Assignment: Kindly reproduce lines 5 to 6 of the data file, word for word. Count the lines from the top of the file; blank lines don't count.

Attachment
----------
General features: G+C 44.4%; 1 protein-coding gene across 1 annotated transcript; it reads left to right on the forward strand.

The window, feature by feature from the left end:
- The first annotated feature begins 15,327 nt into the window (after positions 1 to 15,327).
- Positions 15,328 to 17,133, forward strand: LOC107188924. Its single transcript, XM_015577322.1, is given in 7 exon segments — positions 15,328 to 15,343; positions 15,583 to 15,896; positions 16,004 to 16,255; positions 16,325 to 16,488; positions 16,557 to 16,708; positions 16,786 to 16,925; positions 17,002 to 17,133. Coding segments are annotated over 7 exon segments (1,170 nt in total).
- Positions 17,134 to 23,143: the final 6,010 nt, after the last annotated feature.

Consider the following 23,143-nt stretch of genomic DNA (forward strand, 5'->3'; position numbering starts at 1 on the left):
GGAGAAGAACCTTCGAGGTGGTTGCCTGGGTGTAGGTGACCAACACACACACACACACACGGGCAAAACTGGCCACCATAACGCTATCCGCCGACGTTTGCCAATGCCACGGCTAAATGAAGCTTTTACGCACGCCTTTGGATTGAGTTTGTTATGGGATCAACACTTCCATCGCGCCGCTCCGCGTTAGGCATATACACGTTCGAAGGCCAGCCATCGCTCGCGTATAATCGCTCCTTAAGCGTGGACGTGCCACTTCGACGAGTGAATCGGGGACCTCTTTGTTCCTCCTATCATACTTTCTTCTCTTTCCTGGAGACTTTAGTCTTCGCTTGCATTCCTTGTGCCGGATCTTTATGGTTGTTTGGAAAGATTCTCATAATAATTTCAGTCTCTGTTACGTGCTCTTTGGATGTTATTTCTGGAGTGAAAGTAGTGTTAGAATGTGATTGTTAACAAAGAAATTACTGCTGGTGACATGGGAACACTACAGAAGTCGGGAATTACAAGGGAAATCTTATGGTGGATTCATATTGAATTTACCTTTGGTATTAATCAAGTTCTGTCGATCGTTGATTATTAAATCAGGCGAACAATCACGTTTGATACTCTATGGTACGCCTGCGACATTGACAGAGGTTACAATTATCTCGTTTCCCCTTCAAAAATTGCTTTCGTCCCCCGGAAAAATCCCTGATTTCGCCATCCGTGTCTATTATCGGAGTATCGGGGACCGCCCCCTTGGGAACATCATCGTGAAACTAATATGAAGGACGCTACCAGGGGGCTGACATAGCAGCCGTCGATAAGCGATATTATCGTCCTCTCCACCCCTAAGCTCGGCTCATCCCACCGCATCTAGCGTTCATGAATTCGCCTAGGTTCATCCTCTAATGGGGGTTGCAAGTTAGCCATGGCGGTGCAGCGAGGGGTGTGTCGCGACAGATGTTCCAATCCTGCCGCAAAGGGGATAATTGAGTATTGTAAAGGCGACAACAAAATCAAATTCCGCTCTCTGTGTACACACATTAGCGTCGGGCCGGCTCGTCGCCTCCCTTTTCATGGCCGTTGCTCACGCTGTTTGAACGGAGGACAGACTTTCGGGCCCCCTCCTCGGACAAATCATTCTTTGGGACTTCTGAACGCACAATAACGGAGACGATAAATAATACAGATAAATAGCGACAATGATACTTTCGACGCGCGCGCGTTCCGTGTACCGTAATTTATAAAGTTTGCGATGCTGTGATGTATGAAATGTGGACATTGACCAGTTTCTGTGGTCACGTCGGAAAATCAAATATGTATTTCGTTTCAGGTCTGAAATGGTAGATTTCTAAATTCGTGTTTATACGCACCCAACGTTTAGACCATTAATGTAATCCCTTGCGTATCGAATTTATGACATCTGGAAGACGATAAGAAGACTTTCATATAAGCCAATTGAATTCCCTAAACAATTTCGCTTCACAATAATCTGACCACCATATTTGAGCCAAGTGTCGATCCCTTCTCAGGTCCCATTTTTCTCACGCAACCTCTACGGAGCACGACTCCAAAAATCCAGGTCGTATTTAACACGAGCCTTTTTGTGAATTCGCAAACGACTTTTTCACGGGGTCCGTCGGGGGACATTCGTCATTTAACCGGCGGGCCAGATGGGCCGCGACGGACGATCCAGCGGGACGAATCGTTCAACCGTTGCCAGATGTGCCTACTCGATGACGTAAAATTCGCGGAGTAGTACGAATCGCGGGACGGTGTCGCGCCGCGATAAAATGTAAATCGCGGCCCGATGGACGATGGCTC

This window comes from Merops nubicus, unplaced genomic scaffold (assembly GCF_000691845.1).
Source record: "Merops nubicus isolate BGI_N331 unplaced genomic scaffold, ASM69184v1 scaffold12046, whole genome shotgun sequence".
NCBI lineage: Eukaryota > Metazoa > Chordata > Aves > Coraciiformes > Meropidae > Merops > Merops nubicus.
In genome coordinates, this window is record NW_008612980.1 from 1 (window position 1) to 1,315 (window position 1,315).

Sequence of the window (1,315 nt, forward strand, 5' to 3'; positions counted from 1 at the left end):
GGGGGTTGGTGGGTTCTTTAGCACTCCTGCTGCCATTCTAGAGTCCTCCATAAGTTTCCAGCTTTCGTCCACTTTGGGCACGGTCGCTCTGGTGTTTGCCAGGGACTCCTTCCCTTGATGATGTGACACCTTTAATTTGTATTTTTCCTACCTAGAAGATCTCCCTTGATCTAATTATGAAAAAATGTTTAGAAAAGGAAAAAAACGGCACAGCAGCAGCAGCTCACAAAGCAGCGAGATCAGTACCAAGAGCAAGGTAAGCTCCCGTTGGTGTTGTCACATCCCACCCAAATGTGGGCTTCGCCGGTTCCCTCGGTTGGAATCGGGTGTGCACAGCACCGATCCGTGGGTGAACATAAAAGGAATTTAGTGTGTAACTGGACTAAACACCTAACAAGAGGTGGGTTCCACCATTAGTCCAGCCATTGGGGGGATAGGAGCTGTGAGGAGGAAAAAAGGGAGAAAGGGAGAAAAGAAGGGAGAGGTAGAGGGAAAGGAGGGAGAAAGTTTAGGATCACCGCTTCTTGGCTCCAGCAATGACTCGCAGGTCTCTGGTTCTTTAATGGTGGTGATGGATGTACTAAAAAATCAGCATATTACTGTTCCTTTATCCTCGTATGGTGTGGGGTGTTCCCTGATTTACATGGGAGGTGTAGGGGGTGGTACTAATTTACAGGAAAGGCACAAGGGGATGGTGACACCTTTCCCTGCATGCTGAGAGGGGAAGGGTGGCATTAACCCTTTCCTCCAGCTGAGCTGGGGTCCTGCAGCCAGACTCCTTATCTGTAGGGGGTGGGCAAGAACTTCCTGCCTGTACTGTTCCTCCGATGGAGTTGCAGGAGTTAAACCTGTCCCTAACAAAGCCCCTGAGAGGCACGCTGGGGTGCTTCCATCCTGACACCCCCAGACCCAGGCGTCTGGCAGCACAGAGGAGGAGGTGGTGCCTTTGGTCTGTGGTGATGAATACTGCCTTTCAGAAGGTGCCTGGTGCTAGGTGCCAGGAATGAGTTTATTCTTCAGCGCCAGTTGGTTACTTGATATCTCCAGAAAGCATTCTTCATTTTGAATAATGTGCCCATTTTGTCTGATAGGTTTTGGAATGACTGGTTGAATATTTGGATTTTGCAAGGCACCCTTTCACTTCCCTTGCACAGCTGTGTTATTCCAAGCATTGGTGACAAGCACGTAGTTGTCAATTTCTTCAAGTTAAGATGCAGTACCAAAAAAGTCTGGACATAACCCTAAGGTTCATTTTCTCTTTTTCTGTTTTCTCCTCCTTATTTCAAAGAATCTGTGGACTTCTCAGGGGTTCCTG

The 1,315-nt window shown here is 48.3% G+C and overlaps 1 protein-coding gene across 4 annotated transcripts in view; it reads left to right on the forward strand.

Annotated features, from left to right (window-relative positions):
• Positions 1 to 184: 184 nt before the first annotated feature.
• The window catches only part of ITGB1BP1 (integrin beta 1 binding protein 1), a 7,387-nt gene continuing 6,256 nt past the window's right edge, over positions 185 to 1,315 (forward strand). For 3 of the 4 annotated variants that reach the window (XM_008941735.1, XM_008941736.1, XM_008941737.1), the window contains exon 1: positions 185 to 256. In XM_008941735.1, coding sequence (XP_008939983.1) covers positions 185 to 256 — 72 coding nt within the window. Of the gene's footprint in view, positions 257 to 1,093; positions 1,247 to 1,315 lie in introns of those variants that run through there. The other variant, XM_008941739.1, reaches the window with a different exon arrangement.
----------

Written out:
- Positions 17,134 to 23,143: the final 6,010 nt, after the last annotated feature.

Consider the following 23,143-nt stretch of genomic DNA (forward strand, 5'->3'; position numbering starts at 1 on the left):